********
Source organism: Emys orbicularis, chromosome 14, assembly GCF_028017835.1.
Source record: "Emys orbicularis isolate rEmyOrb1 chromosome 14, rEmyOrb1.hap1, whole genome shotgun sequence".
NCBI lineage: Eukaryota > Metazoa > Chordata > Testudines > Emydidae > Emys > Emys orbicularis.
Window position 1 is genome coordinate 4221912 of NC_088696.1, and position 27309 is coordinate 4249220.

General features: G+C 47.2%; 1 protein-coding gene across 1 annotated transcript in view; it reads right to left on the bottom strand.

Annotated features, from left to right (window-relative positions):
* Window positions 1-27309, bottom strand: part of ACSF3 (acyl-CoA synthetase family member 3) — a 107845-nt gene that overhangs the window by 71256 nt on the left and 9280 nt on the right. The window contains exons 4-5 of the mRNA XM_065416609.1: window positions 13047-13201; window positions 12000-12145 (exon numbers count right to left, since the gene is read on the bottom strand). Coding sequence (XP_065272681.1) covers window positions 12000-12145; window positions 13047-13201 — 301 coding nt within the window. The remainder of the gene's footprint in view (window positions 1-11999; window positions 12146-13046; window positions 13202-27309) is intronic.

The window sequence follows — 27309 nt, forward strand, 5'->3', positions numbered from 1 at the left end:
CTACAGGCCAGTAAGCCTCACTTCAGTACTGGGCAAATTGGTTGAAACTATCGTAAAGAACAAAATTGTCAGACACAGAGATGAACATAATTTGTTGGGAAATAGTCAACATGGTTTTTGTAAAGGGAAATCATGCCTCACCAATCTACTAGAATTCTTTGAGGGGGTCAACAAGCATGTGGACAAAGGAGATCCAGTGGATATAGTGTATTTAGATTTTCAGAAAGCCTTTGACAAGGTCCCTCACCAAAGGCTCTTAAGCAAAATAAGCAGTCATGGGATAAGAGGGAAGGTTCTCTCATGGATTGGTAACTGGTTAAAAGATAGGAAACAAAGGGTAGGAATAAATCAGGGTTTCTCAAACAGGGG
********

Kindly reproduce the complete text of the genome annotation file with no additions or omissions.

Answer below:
Source organism: Emys orbicularis, chromosome 14, assembly GCF_028017835.1.
Source record: "Emys orbicularis isolate rEmyOrb1 chromosome 14, rEmyOrb1.hap1, whole genome shotgun sequence".
NCBI lineage: Eukaryota > Metazoa > Chordata > Testudines > Emydidae > Emys > Emys orbicularis.
Window position 1 is genome coordinate 4221912 of NC_088696.1, and position 27309 is coordinate 4249220.

General features: G+C 47.2%; 1 protein-coding gene across 1 annotated transcript in view; it reads right to left on the bottom strand.

Annotated features, from left to right (window-relative positions):
* Window positions 1-27309, bottom strand: part of ACSF3 (acyl-CoA synthetase family member 3) — a 107845-nt gene that overhangs the window by 71256 nt on the left and 9280 nt on the right. The window contains exons 4-5 of the mRNA XM_065416609.1: window positions 13047-13201; window positions 12000-12145 (exon numbers count right to left, since the gene is read on the bottom strand). Coding sequence (XP_065272681.1) covers window positions 12000-12145; window positions 13047-13201 — 301 coding nt within the window. The remainder of the gene's footprint in view (window positions 1-11999; window positions 12146-13046; window positions 13202-27309) is intronic.

The window sequence follows — 27309 nt, forward strand, 5'->3', positions numbered from 1 at the left end:
CTACAGGCCAGTAAGCCTCACTTCAGTACTGGGCAAATTGGTTGAAACTATCGTAAAGAACAAAATTGTCAGACACAGAGATGAACATAATTTGTTGGGAAATAGTCAACATGGTTTTTGTAAAGGGAAATCATGCCTCACCAATCTACTAGAATTCTTTGAGGGGGTCAACAAGCATGTGGACAAAGGAGATCCAGTGGATATAGTGTATTTAGATTTTCAGAAAGCCTTTGACAAGGTCCCTCACCAAAGGCTCTTAAGCAAAATAAGCAGTCATGGGATAAGAGGGAAGGTTCTCTCATGGATTGGTAACTGGTTAAAAGATAGGAAACAAAGGGTAGGAATAAATCAGGGTTTCTCAAACAGGGG